I was happy to find that ESPHome made building a sensor node super easy. Once my hardware was soldered together, it took less than ten minutes of software work before I was looking at a flood of voltage and current values coming in from my ESP8266-based power sensor.
It was a flood of data by my decision. Sample code from ESPHome INA219 documentation set data refresh rate at once every sixty seconds. I was hungry for more so I reduced that to a single second. This allowed me to see constantly updating numbers in my Home Assistant dashboard, which is satisfying in a statistics nerd kind of way, but doing so highlighted a few problems. Home Assistant was not designed for this kind of (ab)use. When I click on a chart, it queries from SQLite and took several seconds to plot every single data point on the graph. And since there are far more points than there are pixels on screen, what I get is a crowded mess of lines.
For comparison, InfluxDB and Grafana were designed to handle larger volumes of data and gives us tools for aggregating data. Working with aggregates for analysis and visualization avoids bogging the system down. I’m not sure how to do the same in Home Assistant, or if it’s possible at all, but I do know there are data aggregation tools in ESPHome to filter data before it gets into Home Assistant. These are described in the Sensor Filters documentation. I could still take a reading every second, but I could choose to send just the average value once a minute. Or the maximum value, or the minimum value. Showing average value once a minute, my Home Assistant UI is responsive again. The graph above was for the day I invoked this once-a-minute averaging, and the effect is immediately visible roughly around 10:45PM.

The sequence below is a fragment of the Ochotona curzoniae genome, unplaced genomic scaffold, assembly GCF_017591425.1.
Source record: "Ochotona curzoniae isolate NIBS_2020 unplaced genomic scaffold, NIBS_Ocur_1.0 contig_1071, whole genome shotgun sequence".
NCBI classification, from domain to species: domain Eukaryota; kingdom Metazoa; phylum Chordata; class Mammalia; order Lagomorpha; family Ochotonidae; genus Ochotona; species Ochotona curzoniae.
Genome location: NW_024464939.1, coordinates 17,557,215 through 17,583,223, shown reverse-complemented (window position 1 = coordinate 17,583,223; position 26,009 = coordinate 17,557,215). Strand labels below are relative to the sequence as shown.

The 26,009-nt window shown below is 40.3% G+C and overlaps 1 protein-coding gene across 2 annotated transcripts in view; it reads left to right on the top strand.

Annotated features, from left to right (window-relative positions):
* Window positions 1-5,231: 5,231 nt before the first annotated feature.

The graph below was from a later day when once-a-minute average was active the entire day:
It is a cleaner graph, but it does not tell the whole story. I had used this INA219 sensor node to measure power consumption of my HP Stream 7 tablet. Measuring once a second, I could see that power use was highly variable with minimum of less than two and a half watts but spikes up to four and a half watts. When showing the average, this information was lost. The average never dropped below 2.4 or rose above 3.2. If I had been planning power capacity for a power supply, this would have been misleading about what I would need. Ideally, I would like to know the minimum and the maximum and the average over a filtered period. If I had been writing my system from scratch, I know roughly what kind of code I would write to accomplish it. Hence the downside of using somebody else’s code: it’s not obvious to me how to do the same thing within this sensor filter framework. I may have to insert my own C code using ESPHome’s Lambda mechanism, something to learn later. [UPDATE: I learned it later and here’s the lambda/template code.] In the meantime I wanted to start adding up instantaneous power figures to calculate energy over time.